The Weird, Stunning Architecture of Brasília

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The Weird, Stunning Architecture of Brasília
web extras for the Brasilia feature
Photo by Daniel Shea
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    National Museum of the Republic
    The rotating exhibits inside are reached via a swooping entrance ramp that lends a Space Age look to Niemeyer’s domed museum.
    Photo by Daniel Shea
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    Superior Labor Court
    The highest labor court in Brazil, the Superior Labor Court is one of five high courts in the country.
    Photo by Daniel Shea
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    National Congress
    The Brazilian Senate meets under the stately dome, one of Niemeyer’s most admired monuments. The two slender towers are filled with offices.
    Photo by Daniel Shea
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    Cathedral of Brasília
    Some say architect Oscar Niemeyer designed the cathe­dral to resemble two hands raised to heaven; others see it as Christ’s crown of thorns.
    Photo by Daniel Shea
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    Palace of Justice
    Niemeyer designed the Palace of Justice with waterfalls, which fall from the walls into ponds surrounding the building.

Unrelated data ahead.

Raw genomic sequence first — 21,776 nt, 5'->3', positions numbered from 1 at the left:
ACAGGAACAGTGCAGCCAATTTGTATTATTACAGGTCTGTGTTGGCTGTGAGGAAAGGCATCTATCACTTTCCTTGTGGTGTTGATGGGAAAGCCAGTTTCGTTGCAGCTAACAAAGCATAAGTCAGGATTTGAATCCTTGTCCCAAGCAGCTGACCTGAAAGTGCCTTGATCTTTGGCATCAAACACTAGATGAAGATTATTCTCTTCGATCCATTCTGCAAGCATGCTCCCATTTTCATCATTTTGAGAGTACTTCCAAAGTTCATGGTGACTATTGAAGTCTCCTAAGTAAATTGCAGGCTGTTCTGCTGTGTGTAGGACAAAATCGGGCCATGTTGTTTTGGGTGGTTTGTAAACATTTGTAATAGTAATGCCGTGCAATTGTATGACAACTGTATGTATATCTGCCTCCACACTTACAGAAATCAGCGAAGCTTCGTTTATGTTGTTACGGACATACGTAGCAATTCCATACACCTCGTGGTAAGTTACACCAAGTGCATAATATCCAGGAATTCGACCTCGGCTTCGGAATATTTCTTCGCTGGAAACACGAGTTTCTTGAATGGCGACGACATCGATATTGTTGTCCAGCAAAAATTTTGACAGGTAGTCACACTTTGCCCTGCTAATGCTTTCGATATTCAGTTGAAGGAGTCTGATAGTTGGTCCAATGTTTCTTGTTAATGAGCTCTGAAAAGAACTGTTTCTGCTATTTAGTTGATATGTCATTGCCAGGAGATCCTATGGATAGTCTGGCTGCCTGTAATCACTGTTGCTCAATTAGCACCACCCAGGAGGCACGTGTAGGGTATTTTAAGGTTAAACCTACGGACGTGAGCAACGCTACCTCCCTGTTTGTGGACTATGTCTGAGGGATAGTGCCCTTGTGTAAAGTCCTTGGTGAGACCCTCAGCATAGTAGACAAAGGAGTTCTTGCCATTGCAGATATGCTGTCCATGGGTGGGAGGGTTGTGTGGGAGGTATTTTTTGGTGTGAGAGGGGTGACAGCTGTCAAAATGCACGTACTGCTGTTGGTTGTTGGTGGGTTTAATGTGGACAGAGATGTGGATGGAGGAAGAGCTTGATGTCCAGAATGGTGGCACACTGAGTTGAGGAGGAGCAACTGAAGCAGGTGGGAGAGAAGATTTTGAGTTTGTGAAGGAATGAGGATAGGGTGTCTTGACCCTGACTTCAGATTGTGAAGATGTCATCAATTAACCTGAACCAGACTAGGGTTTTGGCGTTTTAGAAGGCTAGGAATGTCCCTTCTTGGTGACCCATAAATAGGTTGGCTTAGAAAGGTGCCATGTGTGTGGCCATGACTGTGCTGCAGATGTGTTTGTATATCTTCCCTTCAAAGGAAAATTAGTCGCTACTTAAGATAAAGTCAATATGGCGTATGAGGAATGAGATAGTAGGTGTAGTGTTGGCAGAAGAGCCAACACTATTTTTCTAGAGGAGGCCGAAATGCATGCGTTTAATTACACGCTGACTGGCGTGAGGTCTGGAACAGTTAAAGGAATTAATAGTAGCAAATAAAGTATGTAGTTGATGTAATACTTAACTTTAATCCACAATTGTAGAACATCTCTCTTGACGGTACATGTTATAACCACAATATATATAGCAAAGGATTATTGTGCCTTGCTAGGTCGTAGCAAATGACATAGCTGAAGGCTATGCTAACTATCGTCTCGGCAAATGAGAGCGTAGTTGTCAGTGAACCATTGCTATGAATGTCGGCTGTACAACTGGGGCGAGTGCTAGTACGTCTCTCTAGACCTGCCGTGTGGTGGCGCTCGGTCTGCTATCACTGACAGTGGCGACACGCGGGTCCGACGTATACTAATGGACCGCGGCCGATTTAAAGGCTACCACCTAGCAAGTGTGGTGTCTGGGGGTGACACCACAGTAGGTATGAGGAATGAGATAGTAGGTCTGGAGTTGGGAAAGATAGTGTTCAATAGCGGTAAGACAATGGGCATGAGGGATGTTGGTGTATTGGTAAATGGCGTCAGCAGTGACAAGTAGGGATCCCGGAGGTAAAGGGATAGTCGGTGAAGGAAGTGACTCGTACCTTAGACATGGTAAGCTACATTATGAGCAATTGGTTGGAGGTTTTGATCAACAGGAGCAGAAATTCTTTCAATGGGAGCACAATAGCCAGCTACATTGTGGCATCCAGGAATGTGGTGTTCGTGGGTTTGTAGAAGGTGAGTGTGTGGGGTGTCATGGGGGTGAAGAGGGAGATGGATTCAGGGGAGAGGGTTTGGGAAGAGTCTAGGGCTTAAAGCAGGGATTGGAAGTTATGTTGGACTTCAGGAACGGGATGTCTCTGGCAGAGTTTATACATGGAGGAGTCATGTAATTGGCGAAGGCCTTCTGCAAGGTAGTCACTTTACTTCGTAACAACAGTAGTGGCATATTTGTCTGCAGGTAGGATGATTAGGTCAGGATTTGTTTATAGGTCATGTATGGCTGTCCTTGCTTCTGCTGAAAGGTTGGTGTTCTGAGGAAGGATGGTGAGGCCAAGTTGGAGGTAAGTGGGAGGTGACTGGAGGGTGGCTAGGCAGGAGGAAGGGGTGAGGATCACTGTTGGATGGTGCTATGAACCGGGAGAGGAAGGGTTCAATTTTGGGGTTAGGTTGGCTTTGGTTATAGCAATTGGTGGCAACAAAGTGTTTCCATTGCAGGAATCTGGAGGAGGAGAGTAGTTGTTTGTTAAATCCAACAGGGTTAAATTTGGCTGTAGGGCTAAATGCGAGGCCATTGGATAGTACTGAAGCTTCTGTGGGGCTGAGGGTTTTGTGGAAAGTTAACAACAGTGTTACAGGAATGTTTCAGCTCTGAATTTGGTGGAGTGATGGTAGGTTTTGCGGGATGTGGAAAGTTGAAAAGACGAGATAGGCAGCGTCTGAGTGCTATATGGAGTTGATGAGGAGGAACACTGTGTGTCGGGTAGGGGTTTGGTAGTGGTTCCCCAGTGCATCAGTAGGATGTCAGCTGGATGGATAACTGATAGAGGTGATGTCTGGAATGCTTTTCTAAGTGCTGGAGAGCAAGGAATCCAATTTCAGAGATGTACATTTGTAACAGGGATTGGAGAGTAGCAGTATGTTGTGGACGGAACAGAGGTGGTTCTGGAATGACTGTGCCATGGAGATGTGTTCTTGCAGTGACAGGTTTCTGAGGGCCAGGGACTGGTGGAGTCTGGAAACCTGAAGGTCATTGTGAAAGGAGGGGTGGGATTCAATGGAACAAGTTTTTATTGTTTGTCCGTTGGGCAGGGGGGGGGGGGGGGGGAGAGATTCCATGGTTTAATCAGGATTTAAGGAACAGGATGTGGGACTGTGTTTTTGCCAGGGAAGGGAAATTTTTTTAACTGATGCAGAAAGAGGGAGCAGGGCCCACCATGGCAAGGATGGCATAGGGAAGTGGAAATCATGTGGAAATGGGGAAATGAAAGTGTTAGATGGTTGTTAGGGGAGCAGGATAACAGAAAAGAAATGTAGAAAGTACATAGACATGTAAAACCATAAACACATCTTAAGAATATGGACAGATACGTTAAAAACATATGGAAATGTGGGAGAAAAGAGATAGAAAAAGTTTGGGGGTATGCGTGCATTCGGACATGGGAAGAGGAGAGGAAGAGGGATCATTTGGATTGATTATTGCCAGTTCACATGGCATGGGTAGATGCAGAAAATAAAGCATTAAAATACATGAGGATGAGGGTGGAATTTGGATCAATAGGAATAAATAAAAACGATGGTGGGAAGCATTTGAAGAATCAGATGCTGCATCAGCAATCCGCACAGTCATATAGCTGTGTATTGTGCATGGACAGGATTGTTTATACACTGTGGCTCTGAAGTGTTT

Photo by Daniel Shea
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    Tancredo Neves Pantheon
    The monument was built in honor of Tancredo Neves, the first elected president after decades of military dictatorship, who died in 1984.
    Photo by Daniel Shea
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    Supreme Federal Court
    Niemeyer outfitted Brazil's supreme court with the same pillars he used at the Presidential Residence and the Presidential Palace.
    Photo by Daniel Shea
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    Itamaraty Palace
    Niemeyer’s headquarters of the Ministry of External Relations is nicknamed the Palace of the Arches. The stone and glass struc­ture seems to rise out of a reflecting pool by landscape designer Roberto Burle Marx.
    Photo by David Shea
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    PHOTO BY ÉRIVER HIJANO